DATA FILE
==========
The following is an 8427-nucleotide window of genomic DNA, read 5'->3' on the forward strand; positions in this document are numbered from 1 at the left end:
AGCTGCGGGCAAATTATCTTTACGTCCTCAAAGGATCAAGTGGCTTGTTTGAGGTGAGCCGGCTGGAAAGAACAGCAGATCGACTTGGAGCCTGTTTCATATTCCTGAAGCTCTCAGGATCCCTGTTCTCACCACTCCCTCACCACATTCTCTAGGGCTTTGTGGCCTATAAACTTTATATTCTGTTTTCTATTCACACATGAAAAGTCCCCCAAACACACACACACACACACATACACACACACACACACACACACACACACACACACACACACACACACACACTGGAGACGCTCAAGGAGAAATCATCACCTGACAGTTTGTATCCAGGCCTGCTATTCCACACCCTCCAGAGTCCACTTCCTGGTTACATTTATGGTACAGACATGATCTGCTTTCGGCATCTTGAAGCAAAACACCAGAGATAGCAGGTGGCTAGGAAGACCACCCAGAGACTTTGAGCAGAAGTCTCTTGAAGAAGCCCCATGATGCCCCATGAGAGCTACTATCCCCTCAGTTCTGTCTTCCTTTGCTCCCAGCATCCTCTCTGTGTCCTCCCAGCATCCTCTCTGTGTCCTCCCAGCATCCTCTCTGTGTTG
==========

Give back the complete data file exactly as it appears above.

The following is an 8427-nucleotide window of genomic DNA, read 5'->3' on the forward strand; positions in this document are numbered from 1 at the left end:
AGCTGCGGGCAAATTATCTTTACGTCCTCAAAGGATCAAGTGGCTTGTTTGAGGTGAGCCGGCTGGAAAGAACAGCAGATCGACTTGGAGCCTGTTTCATATTCCTGAAGCTCTCAGGATCCCTGTTCTCACCACTCCCTCACCACATTCTCTAGGGCTTTGTGGCCTATAAACTTTATATTCTGTTTTCTATTCACACATGAAAAGTCCCCCAAACACACACACACACACACATACACACACACACACACACACACACACACACACACACACACACACACACACTGGAGACGCTCAAGGAGAAATCATCACCTGACAGTTTGTATCCAGGCCTGCTATTCCACACCCTCCAGAGTCCACTTCCTGGTTACATTTATGGTACAGACATGATCTGCTTTCGGCATCTTGAAGCAAAACACCAGAGATAGCAGGTGGCTAGGAAGACCACCCAGAGACTTTGAGCAGAAGTCTCTTGAAGAAGCCCCATGATGCCCCATGAGAGCTACTATCCCCTCAGTTCTGTCTTCCTTTGCTCCCAGCATCCTCTCTGTGTCCTCCCAGCATCCTCTCTGTGTCCTCCCAGCATCCTCTCTGTGTTG